*I received this book at BEA, courtesy of Ballantine Books, an imprint of Random House. Buy it from Indiebound here.
For eight years I dreamed of fire. Trees ignited as I passed them; oceans burned. The sugary smoke settled in my hair as I slept, the scent like a cloud left on my pillow as I rose…. The sharp, chemical smell was nothing like the hazy syrup of my dreams; the two were as different as Indian and Carolina jasmine, separation and attachment. They could not be confused.
Separation and attachment. Victoria Jones has had much of the former and not much of the latter in her young life. Abandoned at the age of three weeks, Victoria was left to fend for herself with only her social worker Meredith to stand for her as family after family tells Meredith a different variation of “it’s just not working out.” Victoria’s final chance with Elizabeth, a woman who has suffered in her own way, gives her a glimpse of what having a mother is like, but Victoria, afraid to lose the only relationship she has ever valued, ends up in a group home anyway, only to be emancipated on her 18th birthday.
Without a support system, Victoria sleeps in the park, tending a small flower garden until she stumbles upon Renata, a florist in need of part-time help. Renata recognizes Victoria’s skill, and slowly Victoria’s skittishness dies away, until she meets a man at the flower market, a man who also knows the language of flowers and the secret of her past.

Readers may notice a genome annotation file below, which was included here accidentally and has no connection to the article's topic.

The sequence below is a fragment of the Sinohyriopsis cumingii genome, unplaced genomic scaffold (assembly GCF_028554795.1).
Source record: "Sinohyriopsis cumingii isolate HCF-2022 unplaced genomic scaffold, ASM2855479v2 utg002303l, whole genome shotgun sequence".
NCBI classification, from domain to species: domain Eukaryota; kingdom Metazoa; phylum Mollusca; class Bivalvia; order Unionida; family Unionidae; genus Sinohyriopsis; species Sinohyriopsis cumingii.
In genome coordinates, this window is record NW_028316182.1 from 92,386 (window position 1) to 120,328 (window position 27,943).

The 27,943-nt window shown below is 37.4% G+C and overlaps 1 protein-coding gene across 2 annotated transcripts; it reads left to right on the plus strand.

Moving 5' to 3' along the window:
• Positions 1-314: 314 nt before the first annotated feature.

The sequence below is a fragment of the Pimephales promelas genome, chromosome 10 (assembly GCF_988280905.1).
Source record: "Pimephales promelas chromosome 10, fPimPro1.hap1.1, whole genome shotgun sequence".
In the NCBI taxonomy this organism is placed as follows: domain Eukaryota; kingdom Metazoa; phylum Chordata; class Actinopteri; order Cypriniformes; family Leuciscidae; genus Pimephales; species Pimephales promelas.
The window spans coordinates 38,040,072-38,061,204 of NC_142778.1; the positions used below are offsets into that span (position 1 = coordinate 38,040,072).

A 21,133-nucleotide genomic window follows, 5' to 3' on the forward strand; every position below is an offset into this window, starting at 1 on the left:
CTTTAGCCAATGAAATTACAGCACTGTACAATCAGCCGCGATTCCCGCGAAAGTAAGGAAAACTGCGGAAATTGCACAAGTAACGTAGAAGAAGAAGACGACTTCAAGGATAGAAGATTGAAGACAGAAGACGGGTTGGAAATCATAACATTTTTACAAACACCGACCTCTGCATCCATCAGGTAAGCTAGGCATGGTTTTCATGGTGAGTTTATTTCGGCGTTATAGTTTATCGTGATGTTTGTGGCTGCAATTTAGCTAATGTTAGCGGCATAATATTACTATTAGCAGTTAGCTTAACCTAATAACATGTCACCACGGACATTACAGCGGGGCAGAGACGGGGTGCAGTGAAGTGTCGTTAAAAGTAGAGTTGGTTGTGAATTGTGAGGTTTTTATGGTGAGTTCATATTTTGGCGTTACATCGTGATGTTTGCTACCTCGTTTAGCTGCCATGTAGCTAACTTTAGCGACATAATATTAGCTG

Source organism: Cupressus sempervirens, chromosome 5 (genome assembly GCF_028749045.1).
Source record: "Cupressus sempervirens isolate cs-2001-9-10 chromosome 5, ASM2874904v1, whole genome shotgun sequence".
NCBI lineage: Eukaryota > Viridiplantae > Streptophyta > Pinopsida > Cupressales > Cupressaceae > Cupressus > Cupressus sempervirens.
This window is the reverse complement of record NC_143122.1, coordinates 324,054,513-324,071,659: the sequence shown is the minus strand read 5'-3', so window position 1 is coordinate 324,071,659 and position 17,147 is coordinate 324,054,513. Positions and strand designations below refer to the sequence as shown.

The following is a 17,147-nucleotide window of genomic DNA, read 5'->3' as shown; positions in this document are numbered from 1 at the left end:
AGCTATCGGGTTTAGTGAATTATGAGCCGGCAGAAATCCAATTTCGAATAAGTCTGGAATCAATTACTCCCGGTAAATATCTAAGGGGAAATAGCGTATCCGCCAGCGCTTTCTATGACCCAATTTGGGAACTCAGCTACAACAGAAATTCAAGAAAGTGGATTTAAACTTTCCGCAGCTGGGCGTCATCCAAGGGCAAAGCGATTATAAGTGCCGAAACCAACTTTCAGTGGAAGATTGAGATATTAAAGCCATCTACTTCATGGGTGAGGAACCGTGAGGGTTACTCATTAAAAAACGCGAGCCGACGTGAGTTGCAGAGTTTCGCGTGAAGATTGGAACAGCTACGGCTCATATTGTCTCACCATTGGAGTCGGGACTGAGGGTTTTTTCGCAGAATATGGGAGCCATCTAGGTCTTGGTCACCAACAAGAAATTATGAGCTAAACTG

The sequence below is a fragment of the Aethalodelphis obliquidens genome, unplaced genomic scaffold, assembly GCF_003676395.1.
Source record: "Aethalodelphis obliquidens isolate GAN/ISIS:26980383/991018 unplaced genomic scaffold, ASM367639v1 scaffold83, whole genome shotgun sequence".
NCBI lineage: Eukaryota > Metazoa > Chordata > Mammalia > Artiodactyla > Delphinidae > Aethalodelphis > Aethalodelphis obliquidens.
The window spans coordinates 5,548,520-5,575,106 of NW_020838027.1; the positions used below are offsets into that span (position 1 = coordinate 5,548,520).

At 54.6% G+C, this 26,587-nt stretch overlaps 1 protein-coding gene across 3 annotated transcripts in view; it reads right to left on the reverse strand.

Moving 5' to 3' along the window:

The Language of Flowers is a beautiful book, and once I picked it up, I could not stop reading. Motherhood is such a strong theme, but here is no story of glowing mothers-to-be; instead, motherhood is painful, full of sacrifices and hurts, which we glimpse as the 15 months Victoria and Elizabeth were together are told in flashbacks. Victoria is stunted in many ways, yet she understands far beyond her years, and in a sense, she is mothered by half a dozen women, younger and older, and she thrives because of this community.
Victoria’s story, and the way Diffenbaugh unfurls it, is intoxicating, as is the Victorian use of flowers and the messages Victoria weaves into her bouquets: jonquil for desire, hyacinth for constancy. Her only voice is in her flowers, and once she gives herself over to them, she comes into her own, rearranging her life and making space for Elizabeth when she needs her the most. And honestly, by the end of the book, if she and Elizabeth had not reconciled, I was fully prepared to bundle her up in a quilt (why a quilt??), cart her home, and feed her hot chocolate and cookies every day for the rest of her life.
Read: with a bit of dark chocolate and maybe a pear blossom branch (for comfort) by your side.
P.S. Here’s the link for the flower dictionary. I will definitely put more thought into my flowers in the future.